Supply Chain Management is Vital to Modernizing Public-Private Security Operations

Supply chain managers have no peer in understanding the complexity of the global economic and regulatory environment. And, they are well positioned to expedite a cutting edge approach to public-private security cooperation. By Patrick Burnson December 09, 201

According to a recent report issued by the Stimson Center in Washington, DC, new forms of global illicit trafficking threats mean that public-private security partnerships are even more important. Nate Olson, a research associate for the Managing Across Boundaries Initiative at Stimson, maintains that reliable data on global contraband flows is “notoriously evasive.”

One estimate, he says, puts the total annual trade in illicit goods, excluding money laundering, at $650 billion. Illegal narcotics, along with counterfeit pharmaceuticals and electronics, accounted for roughly half.) But in quantitative and qualitative terms, there’s little doubt that the problem is serious and growing.

Whether they deal in drugs, counterfeit products, or weapons, decentralized criminal and terrorist networks are co-opting the same physical and informational infrastructure that enables legitimate trade. “They’re moving at the speed of 21st-century commerce,” says Olson.

Related: From Mexico to the Midwest, a heroin supply chain delivers (external link)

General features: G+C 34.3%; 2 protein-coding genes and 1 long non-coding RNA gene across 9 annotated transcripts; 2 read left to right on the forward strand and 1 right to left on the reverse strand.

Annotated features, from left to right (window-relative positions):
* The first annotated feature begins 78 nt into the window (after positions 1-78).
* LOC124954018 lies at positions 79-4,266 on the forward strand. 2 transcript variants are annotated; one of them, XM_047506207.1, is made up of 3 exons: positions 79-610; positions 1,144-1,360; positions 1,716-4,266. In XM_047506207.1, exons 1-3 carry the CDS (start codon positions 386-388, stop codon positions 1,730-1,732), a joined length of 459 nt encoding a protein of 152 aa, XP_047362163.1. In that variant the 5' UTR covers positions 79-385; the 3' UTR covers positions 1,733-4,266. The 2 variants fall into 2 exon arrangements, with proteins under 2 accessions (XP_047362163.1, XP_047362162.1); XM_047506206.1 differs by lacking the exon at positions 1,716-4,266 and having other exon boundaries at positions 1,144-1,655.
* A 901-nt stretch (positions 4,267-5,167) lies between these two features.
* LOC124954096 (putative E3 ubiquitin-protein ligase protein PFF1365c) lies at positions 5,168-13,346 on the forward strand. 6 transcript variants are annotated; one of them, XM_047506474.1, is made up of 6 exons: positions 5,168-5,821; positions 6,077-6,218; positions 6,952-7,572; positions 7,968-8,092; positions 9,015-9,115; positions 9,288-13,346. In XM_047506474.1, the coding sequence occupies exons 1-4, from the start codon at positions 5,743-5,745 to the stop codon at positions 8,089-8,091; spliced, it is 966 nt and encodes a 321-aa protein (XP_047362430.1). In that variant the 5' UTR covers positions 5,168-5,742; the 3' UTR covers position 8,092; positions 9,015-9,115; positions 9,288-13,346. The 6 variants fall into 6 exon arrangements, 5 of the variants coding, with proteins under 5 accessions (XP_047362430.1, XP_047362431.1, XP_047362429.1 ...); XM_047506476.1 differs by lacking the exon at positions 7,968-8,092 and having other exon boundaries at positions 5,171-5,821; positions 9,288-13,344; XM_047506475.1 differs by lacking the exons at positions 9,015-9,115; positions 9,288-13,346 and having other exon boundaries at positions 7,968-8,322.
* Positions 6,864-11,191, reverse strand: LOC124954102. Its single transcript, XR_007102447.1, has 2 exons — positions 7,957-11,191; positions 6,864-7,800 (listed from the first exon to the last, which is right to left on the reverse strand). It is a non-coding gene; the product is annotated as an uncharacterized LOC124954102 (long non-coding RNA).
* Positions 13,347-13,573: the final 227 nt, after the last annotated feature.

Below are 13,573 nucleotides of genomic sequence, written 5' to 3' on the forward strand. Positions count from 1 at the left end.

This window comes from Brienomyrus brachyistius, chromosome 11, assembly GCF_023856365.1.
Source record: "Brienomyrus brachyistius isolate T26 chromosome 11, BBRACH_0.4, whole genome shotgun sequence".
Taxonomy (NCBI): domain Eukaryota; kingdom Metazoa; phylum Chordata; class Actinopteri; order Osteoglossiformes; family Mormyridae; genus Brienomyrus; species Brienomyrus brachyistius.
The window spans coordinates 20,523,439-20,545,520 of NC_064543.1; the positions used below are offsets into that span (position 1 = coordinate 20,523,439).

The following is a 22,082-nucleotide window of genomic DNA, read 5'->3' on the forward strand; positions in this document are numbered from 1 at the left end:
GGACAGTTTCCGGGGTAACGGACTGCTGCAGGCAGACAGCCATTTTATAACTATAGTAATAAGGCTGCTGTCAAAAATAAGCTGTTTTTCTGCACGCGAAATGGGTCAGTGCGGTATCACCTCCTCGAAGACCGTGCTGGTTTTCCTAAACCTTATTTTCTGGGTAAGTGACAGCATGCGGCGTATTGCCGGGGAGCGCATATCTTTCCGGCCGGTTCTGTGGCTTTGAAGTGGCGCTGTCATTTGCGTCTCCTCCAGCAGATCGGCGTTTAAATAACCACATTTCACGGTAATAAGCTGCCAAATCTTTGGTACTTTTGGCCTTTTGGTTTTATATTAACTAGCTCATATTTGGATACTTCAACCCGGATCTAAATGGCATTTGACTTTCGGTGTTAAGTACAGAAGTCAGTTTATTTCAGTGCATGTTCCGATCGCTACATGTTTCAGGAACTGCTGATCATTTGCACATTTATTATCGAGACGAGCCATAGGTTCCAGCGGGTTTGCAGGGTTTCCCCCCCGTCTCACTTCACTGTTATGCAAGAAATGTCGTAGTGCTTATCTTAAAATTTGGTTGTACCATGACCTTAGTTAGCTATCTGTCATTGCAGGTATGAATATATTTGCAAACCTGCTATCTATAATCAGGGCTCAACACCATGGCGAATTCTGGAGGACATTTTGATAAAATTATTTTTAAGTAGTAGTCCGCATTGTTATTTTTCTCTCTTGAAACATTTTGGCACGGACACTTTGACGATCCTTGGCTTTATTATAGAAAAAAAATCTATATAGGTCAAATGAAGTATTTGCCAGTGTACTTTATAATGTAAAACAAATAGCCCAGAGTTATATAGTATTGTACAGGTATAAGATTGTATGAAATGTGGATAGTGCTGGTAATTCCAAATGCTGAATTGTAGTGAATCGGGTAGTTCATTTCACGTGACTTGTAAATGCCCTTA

Unintended Consequences
Stimson analysts add that this hasn’t stopped governments from trying to bring cross-border trade more within their reach through the usual countermeasures of customs enforcement, intelligence gathering, and industry mandates.

Yet even when the policy objective is laudable, using the traditional tools alone are often inadequate, and the report indicates that they can have unintended consequences. For example, new disclosure requirements related to minerals from conflict-affected areas impose what many regard as “unrealistic” diligence standards on firms far downstream in supply chains for electronics.

Rather than risk legal entanglements, Olson observes that some of those firms might choose to sever trade relationships with all suppliers in the affected regions. “The fallout hopefully would see a reduction in illicit commodity flows, but it certainly would include constraints on legitimate commerce throughout the supply chain,” he adds.